- makes peer-to-peer support easily available
- makes better use of the current investment in community services
- encourages service providers to design and develop personalised support
- builds on the skills and abilities of existing professionals
We are only just beginning to understand how best to support and develop Self-Directed Support. But progress to date has been made without the need for a new profession of Independent Professional Brokers. Instead progress has been made by taking an inclusive approach, one that enables everyone to take advantage of the flexibilities and benefits of Self-Directed Support.
Between 1990 and 1994 Simon led the development of a system of brokerage and individualised funding in Southwark. In 1996 he founded Inclusion Glasgow and developed Individual Budgets. In 2000 he began working with North Lanarkshire Council on the development of Self-Directed Support. Simon then led In Control from 2003 to 2009; during this time he proposed a functional model of brokerage, to replace the professional model that had become dominant in Canada and the USA. Simon has now established the Centre for Welfare Reform in order to promote a welfare system that promotes citizenship, family and community.
Kate is a Senior Consultant for Paradigm, with a particular interest in support brokerage. She has worked in a variety of settings, supporting people with learning disabilities and people who experience mental ill health. Kate’s work has included working in the statutory, private and independent sector. Kate also spent many years in the advocacy field exploring planning and service design. Kate co-developed and led Paradigm’s Brokerage for Change development programme in 2007 and more recently co-authored the CSIP guidance on best practice in support planning and brokerage in 2008. Much of Kate’s work focuses on the development of support brokerage and she is keen to ensure that the new system empowers citizens to really direct their support.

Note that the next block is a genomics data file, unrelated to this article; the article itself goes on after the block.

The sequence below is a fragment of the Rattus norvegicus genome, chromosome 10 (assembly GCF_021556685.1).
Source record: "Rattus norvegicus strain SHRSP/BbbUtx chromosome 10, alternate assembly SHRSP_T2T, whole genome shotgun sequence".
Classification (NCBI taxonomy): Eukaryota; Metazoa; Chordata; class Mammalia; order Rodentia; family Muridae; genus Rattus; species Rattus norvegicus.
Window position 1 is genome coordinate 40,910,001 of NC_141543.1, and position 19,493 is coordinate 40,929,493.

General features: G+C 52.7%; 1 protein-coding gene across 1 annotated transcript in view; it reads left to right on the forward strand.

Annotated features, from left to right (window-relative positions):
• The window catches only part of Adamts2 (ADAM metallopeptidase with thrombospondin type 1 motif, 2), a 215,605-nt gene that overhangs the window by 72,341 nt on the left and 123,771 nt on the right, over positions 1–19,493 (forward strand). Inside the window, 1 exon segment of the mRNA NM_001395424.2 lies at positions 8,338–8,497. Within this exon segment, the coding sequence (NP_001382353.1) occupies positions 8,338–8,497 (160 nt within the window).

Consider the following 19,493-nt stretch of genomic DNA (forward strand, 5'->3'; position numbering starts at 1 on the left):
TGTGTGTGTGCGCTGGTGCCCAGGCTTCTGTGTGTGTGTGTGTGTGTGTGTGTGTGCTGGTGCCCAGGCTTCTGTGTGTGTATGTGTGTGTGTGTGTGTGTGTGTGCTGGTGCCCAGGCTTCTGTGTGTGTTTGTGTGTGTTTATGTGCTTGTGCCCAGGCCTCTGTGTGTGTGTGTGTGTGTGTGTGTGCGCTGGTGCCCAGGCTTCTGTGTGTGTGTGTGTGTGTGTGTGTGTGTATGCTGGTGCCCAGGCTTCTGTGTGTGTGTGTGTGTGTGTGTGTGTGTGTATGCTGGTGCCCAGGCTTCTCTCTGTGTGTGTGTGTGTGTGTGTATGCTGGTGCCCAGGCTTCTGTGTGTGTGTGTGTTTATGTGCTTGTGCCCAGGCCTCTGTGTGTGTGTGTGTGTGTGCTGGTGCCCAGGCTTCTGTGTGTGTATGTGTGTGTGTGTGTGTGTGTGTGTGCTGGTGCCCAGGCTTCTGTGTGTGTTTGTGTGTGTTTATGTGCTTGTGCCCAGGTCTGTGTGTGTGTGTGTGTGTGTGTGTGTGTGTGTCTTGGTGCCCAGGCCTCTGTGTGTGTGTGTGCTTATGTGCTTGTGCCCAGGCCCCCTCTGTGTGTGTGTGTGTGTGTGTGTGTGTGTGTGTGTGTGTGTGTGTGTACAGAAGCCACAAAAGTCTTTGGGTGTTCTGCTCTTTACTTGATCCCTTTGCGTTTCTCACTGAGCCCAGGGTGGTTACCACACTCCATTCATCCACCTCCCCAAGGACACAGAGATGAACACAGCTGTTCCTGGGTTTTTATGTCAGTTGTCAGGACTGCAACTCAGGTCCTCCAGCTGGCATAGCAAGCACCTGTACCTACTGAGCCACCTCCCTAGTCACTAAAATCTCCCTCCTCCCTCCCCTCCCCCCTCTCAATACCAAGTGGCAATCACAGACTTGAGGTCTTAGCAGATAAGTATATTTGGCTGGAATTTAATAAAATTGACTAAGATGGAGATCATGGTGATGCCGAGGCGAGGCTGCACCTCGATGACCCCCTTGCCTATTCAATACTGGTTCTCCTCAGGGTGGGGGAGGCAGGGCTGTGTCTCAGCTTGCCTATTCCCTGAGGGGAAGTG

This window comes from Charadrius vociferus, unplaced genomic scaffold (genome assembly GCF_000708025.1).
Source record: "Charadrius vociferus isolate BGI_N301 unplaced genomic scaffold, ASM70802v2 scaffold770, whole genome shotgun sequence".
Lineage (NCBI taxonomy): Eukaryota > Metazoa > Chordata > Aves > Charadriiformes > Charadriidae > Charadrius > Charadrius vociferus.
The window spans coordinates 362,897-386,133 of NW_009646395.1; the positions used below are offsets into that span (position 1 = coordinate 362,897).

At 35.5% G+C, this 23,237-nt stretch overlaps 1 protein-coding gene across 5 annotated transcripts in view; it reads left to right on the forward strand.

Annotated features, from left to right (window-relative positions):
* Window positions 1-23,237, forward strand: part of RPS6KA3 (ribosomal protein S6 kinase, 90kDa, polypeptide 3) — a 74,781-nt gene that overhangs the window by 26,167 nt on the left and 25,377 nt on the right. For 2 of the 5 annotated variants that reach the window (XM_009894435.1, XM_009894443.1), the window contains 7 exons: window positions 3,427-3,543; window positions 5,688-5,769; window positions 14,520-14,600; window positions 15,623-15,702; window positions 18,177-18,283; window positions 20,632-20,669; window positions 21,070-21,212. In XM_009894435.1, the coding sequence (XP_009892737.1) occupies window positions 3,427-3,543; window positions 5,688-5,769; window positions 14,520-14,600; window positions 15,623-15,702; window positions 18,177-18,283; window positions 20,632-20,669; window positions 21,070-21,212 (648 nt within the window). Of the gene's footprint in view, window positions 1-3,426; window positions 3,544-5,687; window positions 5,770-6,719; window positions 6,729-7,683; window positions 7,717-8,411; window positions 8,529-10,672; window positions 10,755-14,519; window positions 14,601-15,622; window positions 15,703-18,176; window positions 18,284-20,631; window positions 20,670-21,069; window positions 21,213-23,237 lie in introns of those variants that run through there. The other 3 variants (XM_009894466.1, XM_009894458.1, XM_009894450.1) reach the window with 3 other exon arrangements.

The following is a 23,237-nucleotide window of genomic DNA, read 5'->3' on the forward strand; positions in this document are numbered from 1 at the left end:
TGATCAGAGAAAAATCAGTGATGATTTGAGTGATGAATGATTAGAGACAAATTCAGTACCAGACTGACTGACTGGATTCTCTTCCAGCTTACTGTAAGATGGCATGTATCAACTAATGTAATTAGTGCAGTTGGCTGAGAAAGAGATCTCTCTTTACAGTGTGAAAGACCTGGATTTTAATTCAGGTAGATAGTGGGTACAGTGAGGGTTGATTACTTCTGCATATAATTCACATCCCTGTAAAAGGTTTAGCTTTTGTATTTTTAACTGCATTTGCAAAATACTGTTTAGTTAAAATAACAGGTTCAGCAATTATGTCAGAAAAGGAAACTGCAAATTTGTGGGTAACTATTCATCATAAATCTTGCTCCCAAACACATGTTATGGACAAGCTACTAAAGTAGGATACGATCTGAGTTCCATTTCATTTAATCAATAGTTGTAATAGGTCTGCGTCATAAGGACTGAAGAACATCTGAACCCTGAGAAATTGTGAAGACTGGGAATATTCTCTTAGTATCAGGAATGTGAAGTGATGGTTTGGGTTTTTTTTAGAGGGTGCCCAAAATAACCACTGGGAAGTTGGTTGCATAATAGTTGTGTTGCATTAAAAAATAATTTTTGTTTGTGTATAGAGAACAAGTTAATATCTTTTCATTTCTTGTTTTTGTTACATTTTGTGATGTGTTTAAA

The Centre for Welfare Reform
The Centre for Welfare Reform is an independent research and development network. Its aim is to transform the current welfare state into one that supports citizenship, family & community. It was founded by Simon Duffy in 2009. Its primary areas of focus are:
- Tax-benefit reform - building a fair and transparent system of entitlements and contributions
- Community development - promoting a new relationship between government and civil society
- Personalised education - supporting the development of effective education and family responsibility
- Self-Directed Support - creating an integrated model of personalised support for health and social care
- Restoring citizenship - supporting communities to restore hope and citizenship to those who have become most cut-off by drugs, prison, abuse or institutionalisation.
Paradigm exists to ensure that people are fully supported to discover their own potential and to live the lives they choose. We provide a range of tailor made supports in the UK, including consultancy, training, conferences, publications and information; helping people, communities and services build an inclusive future. We work hard to be different and to make a difference, both in the lives of people and in the organisations that support them. We are not like any other consultancy or training agency - see for yourself by exploring our website www.paradigm-uk.org